Methadone is often used during detox to help heroin and other opiate addicts manage withdrawal symptoms, but it is still a narcotic pain reliever capable of causing a powerful addiction. This synthetic opiate stands out from other painkillers by affecting users in different ways. For example, a dose that is dangerous for one person might have virtually no effect on another. The drug travels through the body at different speeds, taking anywhere from 20 hours to 2 days or more.
Even medically supervised use has risk which is why so many accidental addictions occur. Methadone treatment centers are the only ones allowed to prescribe the drug for heroin addiction to ensure its use is properly supervised. Whether taken recreationally or for opiate detox and addiction recovery, methadone hooks people at different rates, but those most susceptible can become addicted in less than two weeks.
The Dangers of Methadone
The dangers of methadone are real and should not be taken lightly. Like many narcotics, methadone can slow a person’s respiratory rate. While the pain relief wears off after six to eight hours, the drug can stay in the body for days, so individuals often take more methadone before the previous dose or doses have left the system. This can lead to respiratory failure, coma and death.
- Combining methadone and alcohol is dangerous and potentially lethal
- Methadone overdoses quintupled between 1999 and 2005
- The drug can stay in the system for up to 59 hours, compared to 6 for heroin
- Withdrawal symptoms are generally far worse than those for heroin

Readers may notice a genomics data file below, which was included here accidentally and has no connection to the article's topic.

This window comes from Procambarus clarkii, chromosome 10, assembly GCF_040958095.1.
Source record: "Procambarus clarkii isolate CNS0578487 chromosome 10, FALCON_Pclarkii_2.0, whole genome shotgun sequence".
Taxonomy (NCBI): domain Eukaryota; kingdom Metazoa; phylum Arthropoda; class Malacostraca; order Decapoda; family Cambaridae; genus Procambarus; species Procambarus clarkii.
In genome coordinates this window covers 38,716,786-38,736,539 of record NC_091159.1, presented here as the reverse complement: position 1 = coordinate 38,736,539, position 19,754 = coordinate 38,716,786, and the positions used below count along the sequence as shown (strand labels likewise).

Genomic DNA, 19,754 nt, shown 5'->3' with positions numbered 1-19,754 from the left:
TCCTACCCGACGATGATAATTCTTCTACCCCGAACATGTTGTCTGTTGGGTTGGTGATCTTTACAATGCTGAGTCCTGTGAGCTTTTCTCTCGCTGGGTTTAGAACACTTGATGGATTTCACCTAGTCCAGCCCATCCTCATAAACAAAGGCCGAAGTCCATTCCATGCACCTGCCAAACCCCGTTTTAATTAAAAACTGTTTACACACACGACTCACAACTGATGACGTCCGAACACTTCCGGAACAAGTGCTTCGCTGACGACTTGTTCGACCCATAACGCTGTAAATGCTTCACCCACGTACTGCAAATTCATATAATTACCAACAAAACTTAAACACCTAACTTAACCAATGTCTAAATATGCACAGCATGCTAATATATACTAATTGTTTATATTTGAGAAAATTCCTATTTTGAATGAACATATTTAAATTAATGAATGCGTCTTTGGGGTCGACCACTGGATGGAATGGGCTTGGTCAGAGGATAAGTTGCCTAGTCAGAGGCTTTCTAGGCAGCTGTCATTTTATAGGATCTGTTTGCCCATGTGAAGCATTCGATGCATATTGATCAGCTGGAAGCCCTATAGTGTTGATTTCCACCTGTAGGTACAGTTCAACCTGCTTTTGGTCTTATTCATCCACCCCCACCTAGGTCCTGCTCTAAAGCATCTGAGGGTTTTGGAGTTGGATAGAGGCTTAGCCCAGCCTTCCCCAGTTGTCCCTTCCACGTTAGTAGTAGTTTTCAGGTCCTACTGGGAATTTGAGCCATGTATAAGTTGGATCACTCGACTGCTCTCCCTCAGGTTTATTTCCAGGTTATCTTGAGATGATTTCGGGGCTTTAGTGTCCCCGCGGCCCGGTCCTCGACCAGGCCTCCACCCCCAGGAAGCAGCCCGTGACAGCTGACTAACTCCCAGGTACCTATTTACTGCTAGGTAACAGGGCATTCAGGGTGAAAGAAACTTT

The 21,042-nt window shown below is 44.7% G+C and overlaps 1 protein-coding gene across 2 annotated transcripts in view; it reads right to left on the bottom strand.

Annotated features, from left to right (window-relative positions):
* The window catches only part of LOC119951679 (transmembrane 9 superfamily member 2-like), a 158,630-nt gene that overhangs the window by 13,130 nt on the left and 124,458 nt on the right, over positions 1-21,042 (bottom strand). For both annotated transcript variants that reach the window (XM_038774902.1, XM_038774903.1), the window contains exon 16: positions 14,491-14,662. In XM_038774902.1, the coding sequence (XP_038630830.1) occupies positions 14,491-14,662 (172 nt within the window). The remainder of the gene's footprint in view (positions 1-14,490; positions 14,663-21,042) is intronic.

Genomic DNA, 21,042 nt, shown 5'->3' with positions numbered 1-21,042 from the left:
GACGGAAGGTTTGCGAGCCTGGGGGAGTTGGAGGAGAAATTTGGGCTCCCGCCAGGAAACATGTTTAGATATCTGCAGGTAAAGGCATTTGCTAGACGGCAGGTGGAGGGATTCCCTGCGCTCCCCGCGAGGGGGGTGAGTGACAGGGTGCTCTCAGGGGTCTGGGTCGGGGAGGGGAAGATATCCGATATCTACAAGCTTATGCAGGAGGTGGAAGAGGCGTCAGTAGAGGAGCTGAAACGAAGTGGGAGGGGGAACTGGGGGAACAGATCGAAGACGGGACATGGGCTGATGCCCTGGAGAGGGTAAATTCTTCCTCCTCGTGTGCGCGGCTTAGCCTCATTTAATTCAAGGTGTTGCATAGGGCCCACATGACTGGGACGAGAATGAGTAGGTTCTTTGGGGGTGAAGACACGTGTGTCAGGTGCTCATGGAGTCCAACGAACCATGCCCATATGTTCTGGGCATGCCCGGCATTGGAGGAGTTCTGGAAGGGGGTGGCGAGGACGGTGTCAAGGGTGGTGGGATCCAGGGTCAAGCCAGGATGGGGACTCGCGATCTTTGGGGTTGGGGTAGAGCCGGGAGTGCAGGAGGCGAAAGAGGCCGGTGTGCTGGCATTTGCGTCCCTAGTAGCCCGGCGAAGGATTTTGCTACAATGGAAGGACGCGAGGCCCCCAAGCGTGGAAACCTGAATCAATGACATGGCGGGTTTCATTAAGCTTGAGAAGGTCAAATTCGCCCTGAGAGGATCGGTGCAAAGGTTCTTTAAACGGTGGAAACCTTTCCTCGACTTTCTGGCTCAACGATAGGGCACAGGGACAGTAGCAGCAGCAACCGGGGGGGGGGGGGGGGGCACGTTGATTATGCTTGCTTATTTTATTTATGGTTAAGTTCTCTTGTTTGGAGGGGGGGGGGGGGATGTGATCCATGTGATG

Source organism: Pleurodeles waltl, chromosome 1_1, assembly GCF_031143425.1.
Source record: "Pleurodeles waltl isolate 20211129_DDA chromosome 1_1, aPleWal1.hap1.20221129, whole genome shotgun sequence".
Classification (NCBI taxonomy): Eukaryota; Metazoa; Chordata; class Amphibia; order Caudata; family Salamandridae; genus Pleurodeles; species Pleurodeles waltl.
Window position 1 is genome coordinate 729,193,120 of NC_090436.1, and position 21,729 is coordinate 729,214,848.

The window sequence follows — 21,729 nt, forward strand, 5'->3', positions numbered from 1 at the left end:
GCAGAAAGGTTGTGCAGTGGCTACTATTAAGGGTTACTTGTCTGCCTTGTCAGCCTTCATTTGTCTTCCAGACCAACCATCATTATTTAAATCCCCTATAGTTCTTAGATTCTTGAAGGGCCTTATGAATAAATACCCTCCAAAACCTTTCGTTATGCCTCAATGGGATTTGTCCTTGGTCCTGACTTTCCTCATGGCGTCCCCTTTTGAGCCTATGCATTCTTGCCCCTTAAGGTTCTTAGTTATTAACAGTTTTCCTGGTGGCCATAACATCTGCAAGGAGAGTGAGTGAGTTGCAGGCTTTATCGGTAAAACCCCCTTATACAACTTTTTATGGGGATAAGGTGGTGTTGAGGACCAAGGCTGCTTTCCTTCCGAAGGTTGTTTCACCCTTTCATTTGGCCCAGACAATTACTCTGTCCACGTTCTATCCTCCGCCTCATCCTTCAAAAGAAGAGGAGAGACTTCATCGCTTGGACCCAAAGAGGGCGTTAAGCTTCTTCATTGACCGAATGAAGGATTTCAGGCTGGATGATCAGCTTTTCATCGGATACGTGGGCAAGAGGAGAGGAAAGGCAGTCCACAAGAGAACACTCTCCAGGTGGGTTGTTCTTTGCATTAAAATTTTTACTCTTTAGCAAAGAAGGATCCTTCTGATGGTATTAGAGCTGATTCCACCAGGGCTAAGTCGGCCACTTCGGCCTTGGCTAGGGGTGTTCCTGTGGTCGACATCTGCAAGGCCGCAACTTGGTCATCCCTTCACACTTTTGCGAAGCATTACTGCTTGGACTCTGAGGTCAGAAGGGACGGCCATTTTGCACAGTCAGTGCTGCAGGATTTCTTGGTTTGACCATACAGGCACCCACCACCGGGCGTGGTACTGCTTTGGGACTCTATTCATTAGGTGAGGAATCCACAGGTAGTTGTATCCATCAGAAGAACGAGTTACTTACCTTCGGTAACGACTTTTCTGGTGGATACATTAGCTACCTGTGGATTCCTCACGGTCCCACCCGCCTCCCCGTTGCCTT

- Addiction to methadone, like all drugs, has a long list of undesirable side effects
- Heroin relapse is more common with methadone users who got hooked during detox
Treating Methadone Addiction
Quitting methadone “cold turkey” can cause an individual to experience severe withdrawal symptoms which are often far worse and longer lasting than those from heroin. Because the drug stays in the system for a long period of time, the first effects do not appear until the second or third day and generally peak around day six, but they can continue for weeks or longer.
Medically supervised detox services are strongly advised.
Proper treatment can minimize discomfort while monitoring a patient’s overall health. Methadone detox alone does not constitute a full recovery. An individual needs a customized program that addresses the whole person. This might involve addressing mood disorders, past traumas or co-occurring addictions to other substances. With the right program you can regain control of your life.
Help to Quit Methadone
Few addictions are as dangerous to ignore or as difficult to break, but we can help make the process as painless and effective as possible. We are here 24 hours a day through our toll-free helpline, 877-345-8494, to answer any questions you might have. We can even check your health insurance to see if methadone addiction treatment is covered. This is one addiction where proper treatment makes all the difference.